The Peter Frampton Band: Frampton Forgets the Words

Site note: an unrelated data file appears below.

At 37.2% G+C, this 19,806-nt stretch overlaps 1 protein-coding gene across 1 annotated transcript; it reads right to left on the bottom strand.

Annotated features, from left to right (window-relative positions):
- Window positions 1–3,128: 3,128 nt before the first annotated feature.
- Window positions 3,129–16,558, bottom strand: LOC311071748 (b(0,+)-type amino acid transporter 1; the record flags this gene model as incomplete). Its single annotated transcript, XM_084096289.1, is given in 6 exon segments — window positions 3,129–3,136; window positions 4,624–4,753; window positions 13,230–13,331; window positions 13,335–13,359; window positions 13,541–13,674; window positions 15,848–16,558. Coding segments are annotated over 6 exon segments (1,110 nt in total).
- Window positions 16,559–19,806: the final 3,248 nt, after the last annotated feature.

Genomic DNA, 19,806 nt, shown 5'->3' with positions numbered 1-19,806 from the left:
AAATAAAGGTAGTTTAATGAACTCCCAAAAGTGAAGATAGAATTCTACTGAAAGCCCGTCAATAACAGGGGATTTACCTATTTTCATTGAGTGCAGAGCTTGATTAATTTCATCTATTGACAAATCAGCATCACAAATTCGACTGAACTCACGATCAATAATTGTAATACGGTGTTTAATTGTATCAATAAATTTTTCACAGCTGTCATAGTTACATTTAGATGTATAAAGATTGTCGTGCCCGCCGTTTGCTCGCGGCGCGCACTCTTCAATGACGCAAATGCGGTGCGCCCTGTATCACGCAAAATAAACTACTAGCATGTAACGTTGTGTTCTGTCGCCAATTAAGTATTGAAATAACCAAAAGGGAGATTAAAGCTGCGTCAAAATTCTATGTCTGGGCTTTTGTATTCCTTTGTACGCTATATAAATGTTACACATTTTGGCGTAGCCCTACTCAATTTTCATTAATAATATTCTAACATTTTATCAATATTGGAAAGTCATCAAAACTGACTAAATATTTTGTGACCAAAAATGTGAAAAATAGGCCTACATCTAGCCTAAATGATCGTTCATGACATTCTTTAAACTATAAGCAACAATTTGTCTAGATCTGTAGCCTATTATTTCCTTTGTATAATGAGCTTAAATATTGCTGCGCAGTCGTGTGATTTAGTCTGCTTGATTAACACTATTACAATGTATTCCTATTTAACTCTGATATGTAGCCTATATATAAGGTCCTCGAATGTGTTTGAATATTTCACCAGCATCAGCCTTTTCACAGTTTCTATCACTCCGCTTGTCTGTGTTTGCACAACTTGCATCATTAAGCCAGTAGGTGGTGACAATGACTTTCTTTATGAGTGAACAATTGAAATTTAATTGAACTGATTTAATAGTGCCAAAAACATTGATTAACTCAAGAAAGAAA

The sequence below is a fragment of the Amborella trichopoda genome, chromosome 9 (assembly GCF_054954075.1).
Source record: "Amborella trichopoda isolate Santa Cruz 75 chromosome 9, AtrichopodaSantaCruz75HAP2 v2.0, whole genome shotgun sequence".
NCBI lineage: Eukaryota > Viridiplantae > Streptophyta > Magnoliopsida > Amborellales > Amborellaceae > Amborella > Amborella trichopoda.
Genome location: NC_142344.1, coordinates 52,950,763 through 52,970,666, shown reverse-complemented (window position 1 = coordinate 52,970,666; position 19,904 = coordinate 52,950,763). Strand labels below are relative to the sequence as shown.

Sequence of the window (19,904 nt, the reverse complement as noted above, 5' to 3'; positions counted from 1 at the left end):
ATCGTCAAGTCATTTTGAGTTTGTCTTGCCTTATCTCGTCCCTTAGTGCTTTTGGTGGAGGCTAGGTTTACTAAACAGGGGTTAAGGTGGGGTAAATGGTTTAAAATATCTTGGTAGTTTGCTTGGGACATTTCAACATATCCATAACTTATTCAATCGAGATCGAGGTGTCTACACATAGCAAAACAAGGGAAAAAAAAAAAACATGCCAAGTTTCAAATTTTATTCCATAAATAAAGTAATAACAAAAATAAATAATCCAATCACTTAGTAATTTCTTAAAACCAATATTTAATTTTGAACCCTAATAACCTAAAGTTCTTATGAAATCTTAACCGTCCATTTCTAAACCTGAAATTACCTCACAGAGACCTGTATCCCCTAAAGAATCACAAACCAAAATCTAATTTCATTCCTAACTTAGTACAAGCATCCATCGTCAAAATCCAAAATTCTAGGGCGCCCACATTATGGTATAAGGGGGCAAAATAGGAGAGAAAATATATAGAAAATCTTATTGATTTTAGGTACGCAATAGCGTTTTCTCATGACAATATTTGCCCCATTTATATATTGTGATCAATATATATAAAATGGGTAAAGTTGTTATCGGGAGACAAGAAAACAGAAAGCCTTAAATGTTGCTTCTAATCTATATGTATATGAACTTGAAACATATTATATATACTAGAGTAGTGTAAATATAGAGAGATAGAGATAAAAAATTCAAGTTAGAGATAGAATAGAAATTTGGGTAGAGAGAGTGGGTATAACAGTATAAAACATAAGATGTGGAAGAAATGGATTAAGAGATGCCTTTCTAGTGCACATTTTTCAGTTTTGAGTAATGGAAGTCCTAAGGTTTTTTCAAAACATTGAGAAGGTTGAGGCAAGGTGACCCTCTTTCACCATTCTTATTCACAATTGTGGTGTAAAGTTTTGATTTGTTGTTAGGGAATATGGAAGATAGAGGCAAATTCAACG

In 2019, Peter Frampton revealed that he had contracted a rare muscular disease and began what he unflinchingly called his Finale—The Farewell Tour. COVID, of course, put that on hold, but Frampton wasn’t about to sit around and just let the clock run out. Frampton Forgets the Words—which, like 2019’s self-descriptive All Blues, is credited to the full Peter Frampton Band—is a collection of 10 instrumental covers intended to remind us that Frampton is one hell of a guitar player. Conceived as something of a sequel to 2007’s Fingerprints, the album was co-produced by Frampton and Chuck Ainlay at the bandleader’s studio in Nashville; he plugged in his 1954 Les Paul Phenix, which was lost for three decades later after a plane crash, and simply let loose. If Frampton’s other intent was to show off the breadth of his taste in music, then he accomplishes that goal too: The song list here jumps around from Sly Stone to jazz bass titan Jaco Pastorius to David Bowie, each tune receiving a distinctive rethink by Frampton and his accompanists. “Isn’t It a Pity,” the George Harrison classic, is given a sweet touch, its solos bold and direct—no need for histrionics here. His take on Radiohead’s “Reckoner” would probably feel somewhat audacious if Radiohead covers weren’t so ubiquitous by now, but Frampton still makes it his own, taking off a bit of the original’s edge to give it a more accessible shine. However, there’s still some crunchy rock, too: Lenny Kravitz’s “Are You Going to Go My Way” is a furnace blast of hellfire, and the early Marvin Gaye vehicle “One More Heartache” packs in the requisite soulfulness but doesn’t skimp on the power.